With a hundred-watt twinkle in his eye and a Kentuckee twang in his voice, Brad Pitt cavorts through "Inglorious Basterds," playing Nazi-scalping Lt. Aldo Raine as though he's doing the latest "Oceans 11" movie instead of refighting World War II.
At the top of his game and reversing a trend that's had studio bosses wondering if those A-list stars are worth their $20 million paychecks, Pitt's collaboration with writer-director Quentin Tarantino seems a marriage made in box-office heaven. Topping the charts this week, "Inglorious Basterds" is being likened to "Saving Private Ryan" and World War II classics from bygone times.
Unlike those films, however, Tarantino doesn't see any contradiction between doing history and tacking on a surprise ending. Everyone may already know how things turned out in reality, but that doesn't deter him from presenting his version.
To rewrite an immortal song line from the encyclopedia of film trivia he carries around in his head, the fundamental things don't apply, as time goes by.
Taking inspiration from a 1978 Italian war movie by the same title (but spelled correctly), he fights World War II by his own rules. The "Pulp Fiction" auteur has hillbilly Pitt leading a band of Jewish-American soldiers behind enemy lines in occupied France, where a fastidious German colonel (played by a fascinating Christoph Waltz) hunts French Jews with creepy zest.
The "Basterds" settle the score with knives and baseball bats, massacring German soldiers and mutilating their bodies. It's grisly psychological warfare, the kind of barbaric sadistic acts our side is supposedly fighting against. It's intended to unnerve the Nazis (the way Pitt says the name sounds more like the nasties.) And the strategy works, eventually getting the attention of the apoplectic Der Fuhrer (Martin Wultke) himself.
Tarantino brings his distinctive style and wonderful storytelling gifts to the saga, divided into five chapters. It all leads up to the premiere of Joseph Goebbels' latest propaganda film in a Parisian theater that will be attended by all the leaders of the Third Reich. Why, if the Basterds could crash that party, the rest would be, as they say, history.
Adding brash swagger and more contemporary attitude to World War II movie cliches, Tarantino picks up the "Defiance" theme of Jews who didn't march meekly to the ovens, but fought back with savagery to match the Nazis' ruthlessness.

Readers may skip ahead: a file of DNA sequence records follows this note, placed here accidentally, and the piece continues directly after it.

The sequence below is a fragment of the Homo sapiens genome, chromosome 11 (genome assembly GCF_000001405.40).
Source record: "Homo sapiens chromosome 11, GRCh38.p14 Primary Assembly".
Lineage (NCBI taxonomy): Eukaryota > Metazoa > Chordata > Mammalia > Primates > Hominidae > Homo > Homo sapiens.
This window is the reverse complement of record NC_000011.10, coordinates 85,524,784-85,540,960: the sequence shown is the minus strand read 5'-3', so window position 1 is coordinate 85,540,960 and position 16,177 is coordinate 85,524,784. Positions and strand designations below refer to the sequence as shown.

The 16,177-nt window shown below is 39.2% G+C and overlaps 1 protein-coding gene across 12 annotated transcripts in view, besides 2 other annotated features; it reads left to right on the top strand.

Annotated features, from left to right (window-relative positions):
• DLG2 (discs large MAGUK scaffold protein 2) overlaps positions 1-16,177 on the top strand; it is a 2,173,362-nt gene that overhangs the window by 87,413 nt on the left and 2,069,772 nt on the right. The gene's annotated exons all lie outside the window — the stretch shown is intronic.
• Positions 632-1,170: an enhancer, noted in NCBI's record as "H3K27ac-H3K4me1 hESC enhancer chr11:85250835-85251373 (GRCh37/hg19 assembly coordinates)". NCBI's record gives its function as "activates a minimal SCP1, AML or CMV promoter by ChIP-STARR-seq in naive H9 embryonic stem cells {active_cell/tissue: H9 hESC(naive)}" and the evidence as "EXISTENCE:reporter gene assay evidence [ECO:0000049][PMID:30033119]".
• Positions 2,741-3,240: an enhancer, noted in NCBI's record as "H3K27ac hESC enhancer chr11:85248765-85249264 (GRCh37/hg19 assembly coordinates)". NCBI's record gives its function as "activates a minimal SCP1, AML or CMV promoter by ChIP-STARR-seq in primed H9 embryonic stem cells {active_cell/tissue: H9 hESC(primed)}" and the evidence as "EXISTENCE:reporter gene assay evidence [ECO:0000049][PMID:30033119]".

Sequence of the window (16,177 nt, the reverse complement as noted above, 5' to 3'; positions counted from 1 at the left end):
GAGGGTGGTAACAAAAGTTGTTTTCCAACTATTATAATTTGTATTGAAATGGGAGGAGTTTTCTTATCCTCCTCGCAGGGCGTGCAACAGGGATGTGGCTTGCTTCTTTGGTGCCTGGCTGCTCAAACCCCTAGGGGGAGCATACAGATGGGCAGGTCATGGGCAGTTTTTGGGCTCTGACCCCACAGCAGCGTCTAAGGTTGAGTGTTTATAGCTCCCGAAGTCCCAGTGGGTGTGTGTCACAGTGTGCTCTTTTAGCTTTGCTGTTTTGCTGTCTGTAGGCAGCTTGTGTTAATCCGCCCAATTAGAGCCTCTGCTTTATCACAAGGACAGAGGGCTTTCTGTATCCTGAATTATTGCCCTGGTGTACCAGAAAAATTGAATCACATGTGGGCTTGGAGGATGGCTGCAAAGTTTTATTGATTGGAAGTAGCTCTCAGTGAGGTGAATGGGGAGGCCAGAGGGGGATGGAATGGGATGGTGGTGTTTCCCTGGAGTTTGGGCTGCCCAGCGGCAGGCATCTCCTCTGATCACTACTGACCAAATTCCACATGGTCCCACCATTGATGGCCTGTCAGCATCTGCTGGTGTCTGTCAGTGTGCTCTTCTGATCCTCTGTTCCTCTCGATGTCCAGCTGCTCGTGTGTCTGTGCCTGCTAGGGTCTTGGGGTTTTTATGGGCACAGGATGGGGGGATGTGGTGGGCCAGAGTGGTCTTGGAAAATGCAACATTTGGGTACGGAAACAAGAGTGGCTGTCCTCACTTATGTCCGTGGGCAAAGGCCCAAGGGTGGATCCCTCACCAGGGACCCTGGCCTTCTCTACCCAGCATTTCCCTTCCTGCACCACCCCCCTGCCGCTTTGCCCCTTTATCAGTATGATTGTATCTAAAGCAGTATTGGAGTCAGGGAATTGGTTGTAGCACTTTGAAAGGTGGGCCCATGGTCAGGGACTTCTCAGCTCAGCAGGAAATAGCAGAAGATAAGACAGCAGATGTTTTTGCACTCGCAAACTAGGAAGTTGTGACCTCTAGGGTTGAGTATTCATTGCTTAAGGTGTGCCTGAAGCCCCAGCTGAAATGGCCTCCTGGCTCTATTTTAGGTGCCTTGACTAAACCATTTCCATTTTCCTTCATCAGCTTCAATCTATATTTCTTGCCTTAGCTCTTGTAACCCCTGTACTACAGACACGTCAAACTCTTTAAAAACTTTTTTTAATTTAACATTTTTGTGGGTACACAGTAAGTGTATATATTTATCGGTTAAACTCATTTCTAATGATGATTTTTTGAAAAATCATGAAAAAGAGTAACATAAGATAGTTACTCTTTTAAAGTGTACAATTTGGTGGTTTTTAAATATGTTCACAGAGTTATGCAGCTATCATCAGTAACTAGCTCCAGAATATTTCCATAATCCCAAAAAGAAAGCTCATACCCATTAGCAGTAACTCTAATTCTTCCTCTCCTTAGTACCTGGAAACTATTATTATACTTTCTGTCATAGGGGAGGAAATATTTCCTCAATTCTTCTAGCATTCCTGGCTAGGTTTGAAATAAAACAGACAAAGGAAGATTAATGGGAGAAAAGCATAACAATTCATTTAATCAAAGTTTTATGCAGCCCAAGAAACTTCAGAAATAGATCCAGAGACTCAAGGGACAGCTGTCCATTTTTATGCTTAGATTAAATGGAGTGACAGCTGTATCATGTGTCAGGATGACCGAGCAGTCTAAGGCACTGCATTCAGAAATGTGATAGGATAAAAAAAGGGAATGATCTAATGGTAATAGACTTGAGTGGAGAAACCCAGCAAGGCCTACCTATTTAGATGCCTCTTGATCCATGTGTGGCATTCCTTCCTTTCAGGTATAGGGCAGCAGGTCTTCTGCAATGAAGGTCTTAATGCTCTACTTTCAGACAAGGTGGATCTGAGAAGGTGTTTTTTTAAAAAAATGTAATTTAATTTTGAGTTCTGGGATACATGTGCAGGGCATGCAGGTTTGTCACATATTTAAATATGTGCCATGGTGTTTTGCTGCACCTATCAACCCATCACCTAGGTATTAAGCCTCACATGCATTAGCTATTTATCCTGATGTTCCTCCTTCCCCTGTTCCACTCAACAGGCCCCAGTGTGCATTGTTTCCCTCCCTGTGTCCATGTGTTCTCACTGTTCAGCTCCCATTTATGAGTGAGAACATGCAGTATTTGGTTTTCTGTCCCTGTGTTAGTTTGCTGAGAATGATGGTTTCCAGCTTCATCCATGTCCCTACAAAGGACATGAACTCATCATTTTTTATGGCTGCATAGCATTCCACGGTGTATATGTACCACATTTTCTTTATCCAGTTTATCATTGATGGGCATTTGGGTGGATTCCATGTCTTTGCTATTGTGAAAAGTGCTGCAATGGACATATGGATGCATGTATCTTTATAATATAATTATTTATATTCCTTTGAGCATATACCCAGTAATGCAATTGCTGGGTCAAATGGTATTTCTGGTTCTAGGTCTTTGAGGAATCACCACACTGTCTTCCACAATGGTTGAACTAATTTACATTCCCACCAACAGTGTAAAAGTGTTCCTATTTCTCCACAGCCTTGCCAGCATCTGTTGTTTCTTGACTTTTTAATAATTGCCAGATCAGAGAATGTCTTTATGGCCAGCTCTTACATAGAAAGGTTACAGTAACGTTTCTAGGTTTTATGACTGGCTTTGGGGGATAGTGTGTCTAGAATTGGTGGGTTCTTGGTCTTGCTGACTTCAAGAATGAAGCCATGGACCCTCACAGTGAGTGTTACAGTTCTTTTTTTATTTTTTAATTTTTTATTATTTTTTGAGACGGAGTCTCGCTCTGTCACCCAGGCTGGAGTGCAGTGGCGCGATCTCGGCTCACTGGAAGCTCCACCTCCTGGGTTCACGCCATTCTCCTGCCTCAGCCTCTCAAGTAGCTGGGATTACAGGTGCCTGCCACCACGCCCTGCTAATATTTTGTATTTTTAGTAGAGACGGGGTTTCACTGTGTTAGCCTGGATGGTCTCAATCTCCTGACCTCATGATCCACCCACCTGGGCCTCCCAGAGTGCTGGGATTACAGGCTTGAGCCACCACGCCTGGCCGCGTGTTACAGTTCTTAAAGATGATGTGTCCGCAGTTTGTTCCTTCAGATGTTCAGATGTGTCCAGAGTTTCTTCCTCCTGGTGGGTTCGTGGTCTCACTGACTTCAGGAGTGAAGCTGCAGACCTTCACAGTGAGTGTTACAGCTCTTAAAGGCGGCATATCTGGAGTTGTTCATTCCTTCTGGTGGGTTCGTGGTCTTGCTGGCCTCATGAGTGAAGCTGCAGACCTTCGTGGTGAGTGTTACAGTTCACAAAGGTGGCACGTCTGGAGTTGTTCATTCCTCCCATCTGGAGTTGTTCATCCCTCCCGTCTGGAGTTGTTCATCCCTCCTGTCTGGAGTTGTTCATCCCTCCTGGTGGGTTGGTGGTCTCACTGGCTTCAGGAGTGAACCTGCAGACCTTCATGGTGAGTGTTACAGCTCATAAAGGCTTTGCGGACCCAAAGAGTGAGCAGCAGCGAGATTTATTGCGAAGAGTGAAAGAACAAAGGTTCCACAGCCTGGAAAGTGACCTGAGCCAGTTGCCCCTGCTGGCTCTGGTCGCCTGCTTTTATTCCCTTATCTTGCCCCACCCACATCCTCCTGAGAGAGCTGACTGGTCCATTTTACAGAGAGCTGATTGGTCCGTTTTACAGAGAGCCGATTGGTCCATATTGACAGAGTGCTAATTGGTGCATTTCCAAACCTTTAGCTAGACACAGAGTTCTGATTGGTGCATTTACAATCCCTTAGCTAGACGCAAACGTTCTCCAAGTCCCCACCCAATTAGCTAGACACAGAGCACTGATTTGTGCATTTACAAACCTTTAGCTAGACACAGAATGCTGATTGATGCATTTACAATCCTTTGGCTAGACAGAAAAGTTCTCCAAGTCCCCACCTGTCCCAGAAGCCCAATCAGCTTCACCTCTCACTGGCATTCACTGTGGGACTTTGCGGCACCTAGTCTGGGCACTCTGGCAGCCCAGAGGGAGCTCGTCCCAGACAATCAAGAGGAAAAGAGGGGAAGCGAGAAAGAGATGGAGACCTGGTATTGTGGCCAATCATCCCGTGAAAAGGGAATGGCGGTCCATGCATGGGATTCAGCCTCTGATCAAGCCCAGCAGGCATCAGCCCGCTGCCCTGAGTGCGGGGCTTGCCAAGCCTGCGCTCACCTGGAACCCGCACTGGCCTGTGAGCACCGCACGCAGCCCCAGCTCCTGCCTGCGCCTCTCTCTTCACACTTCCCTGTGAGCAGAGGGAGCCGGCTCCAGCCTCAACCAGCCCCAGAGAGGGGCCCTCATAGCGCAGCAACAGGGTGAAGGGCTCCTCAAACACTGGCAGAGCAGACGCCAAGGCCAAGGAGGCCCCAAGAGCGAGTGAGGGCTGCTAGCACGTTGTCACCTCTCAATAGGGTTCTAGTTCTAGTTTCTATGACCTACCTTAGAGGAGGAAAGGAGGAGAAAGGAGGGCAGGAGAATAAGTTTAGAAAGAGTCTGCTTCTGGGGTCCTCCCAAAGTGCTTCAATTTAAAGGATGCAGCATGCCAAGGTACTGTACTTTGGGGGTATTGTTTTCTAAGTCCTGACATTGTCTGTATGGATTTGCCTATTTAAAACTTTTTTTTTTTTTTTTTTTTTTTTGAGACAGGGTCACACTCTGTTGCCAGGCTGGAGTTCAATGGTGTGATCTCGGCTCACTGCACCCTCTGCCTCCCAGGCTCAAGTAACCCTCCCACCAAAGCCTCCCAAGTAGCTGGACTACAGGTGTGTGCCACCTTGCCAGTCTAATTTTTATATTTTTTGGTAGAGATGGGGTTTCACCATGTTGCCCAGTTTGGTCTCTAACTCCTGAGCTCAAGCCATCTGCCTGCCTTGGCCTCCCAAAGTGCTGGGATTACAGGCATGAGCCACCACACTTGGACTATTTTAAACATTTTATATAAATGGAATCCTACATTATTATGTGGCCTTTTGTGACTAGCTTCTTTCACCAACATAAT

Along with the noble cause of fighting Hitler, the "Kill Bill" creator adds his own reckless kind of fun. He frames shots and spices the soundtrack with esoteric cinematic references, then shades the whole thing with the blackest humor and stomach-churning, over-the-top violence whenever things lag.
As with Baz Luhrman's epic misstep, "Australia," you get the sense that for Tarantino, the purpose of World War II wasn't to rid the world of fascism, but instead, to generate great war movies.
It's not an accident that the climax comes in a movie theater, coinciding with a film within the film. In Tarantino's universe, believing - truly believing - in movies trumps believing in whatever they stand for.
Wanting to have it both ways, paying homage to cinema myths while winking at the audience, leaves a strange lasting effect. Fueled by Pitt's tongue-in-cheek charisma and Waltz's intriguing creepiness, I thoroughly enjoyed the wild ride for two hours. Unfortunately, the movie's two-and-a-half hours long.
Pitt was quoted by People Magazine this week saying this should be the last World War II movie. "With Basterds, everything than can be said to this genre has been said," he reportedly told a German magazine. "The film destroys every symbol. The work is done, end of story."
Maybe. But what bothered me at the screening I attended was that at the two-hour mark, several of the young guys sitting around me reached for their cell phones. It was as though we had simultaneously hit the deficiency zone of their attention disorder.
Whether they were texting or actually talking ("Yeah, I'm watchin' a movie, wassup ?) their glowing little screens were like fireflies in the dark.
To the old guy in their midst, it broke the spell. It raised the troubling thought that when it came to World War II, they might well mistake Tarantino's creative license - sort of like a Nazi-themed fever dream - for what really happened.
Or the scarier thought that one way or the other, they didn't much care.
* Contact Rick Chatenever at firstname.lastname@example.org.